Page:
A membrane covering the lung, the visceral pleura, and the membrane covering the ribs' inner surface is called the parietal pleura. There is a gap between these two membranes, which separates them. Malignant mesothelioma is a cancer of these membranes.
Cancer in these membranes can reach a thickness of 1-2 cm, and fluid/water accumulates in this gap. The patient complains of pain and shortness of breath. In addition, complaints such as cough, weight loss, loss of appetite, and fatigue are also common.
Malignant mesothelioma is very common in our country. Because in our country, exposure to white soil containing asbestos is high. In some regions of Turkey, people use asbestos to whitewash houses in villages. In addition, with the development of the industry, asbestos exposure is also common as an occupational disease. Asbestos exposure can cause cancer even after 20-50 years.
Here, inhaled asbestos fibers enter the cells and reach the lung membrane. It affects the DNA and differentiation of normal cells.
Diagnosis of Malignant Mesothelioma
- Chest x-ray
- Thorax CT
- Definitive diagnosis is biopsy.
- Closed pleural biopsy
- Thoracoscopic/ VATS biopsy
- A pleural biopsy is performed by entering through a single incision.
- MRI or USG
- shows diaphragm and intra-abdominal involvement
- It helps in the differentiation of benign and malignant diseases.
- shows us where invasion is highest, guides the biopsy area's determination, increases diagnostic accuracy.
- contributes to mesothelioma staging.
Types of Malignant Mesothelioma
- Epithelioid type
- We generally operate the epithelioid type.
- Sarcomatoid type
- Biphasic (mixed) type
Note: Malignant Mesothelioma can be confused with lung adenocarcinoma. Because pleural metastases are frequently encountered in adenocarcinomas and may mimic mesothelioma, therefore immunohistochemical examination is essential.
Figure 2. A) Malignant mesothelioma nodules on the lung with thoracoscopic/VATS,
B) Malignant mesothelioma and its nodules on the diaphragm in a patient who was operated on and had his diaphragm removed.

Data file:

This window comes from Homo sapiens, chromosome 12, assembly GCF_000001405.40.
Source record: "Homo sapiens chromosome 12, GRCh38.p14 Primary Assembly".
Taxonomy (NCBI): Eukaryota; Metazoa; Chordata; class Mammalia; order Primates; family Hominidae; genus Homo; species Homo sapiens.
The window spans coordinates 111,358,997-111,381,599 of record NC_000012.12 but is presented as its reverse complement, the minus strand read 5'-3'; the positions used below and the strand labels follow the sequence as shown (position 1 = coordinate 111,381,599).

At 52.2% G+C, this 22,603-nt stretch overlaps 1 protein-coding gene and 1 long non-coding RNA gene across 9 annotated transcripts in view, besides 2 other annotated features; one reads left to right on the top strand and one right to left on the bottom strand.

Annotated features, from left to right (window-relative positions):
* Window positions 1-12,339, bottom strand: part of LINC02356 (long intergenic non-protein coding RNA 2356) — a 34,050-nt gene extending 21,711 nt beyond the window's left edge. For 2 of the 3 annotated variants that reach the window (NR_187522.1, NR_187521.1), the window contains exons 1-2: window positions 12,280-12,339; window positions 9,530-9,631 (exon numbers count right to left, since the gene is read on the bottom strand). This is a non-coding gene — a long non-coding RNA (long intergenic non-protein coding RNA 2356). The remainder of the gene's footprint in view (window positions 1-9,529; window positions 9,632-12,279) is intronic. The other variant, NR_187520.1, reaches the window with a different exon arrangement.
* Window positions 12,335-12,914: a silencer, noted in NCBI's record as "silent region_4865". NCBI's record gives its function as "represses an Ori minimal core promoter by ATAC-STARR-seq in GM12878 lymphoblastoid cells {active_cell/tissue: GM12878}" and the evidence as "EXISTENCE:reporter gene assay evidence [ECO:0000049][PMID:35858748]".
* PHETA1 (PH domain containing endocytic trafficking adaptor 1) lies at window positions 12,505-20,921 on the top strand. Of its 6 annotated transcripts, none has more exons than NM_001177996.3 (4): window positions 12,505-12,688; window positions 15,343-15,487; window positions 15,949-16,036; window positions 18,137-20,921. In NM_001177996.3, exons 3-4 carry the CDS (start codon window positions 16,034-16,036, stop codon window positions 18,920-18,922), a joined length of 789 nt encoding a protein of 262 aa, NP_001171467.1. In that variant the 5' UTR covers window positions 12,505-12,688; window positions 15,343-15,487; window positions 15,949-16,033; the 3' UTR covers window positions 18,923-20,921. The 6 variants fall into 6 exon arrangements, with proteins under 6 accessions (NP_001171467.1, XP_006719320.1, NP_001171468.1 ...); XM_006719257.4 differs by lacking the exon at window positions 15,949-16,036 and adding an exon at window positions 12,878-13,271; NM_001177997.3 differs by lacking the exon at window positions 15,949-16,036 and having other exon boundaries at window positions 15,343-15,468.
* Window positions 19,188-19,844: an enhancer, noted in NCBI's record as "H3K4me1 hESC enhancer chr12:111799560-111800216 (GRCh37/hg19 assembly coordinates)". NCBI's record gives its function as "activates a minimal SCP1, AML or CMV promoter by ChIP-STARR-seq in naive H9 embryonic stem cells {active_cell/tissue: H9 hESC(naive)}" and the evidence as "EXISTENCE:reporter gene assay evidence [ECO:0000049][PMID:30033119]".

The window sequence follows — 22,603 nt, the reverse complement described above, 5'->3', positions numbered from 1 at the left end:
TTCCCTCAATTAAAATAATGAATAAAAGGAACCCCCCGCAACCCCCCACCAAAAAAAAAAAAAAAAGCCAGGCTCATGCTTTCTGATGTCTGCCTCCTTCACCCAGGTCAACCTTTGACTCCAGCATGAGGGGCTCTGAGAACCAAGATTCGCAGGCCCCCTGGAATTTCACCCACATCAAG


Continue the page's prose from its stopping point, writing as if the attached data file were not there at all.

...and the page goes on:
Malignant Mesothelioma Treatment
In malignant mesothelioma, we prefer open surgery (thoracotomy). Some of the steps of the surgery are as follows:
- If a mediastinal lymph node tumor is suspected, mediastinoscopy is performed before thoracotomy.
- Radical pleurectomy/decortication (P/D)
- İs currently the most preferred method.
- Both membranes of the lung are removed,
- The pericardium/heart membrane is removed,
- A synthetic patch replaces the removed pericardium.
- The diaphragm is removed,
- A synthetic patch replaces the removed diaphragm.
- Extrapleural pneumonectomy (EPP)
- Nowadays, it is less preferred.
- The pulmonary membranes, lung, pericardium, and diaphragm are all removed together. Mortality is higher than with other techniques.
- Pleurectomy/decortication (P/D)
- It applies to patients diagnosed very early without pericardial and diaphragmatic involvement. Few patients are diagnosed at this stage.
- The membranes are sometimes removed to relieve chest pain and reduce fluid accumulation.
- Sometimes the general condition is not very good; the surgery risk is high, so we remove just the membranes.
NOTE: In our internationally published article, you can find the results of the patients that have undergone surgery for malignant mesothelioma. If you click on the link below, you can find all the details of the article.
Malign Mezotelyomada ameliyat yaptığımız hastaların sobuçları Tabloda görülmektedir.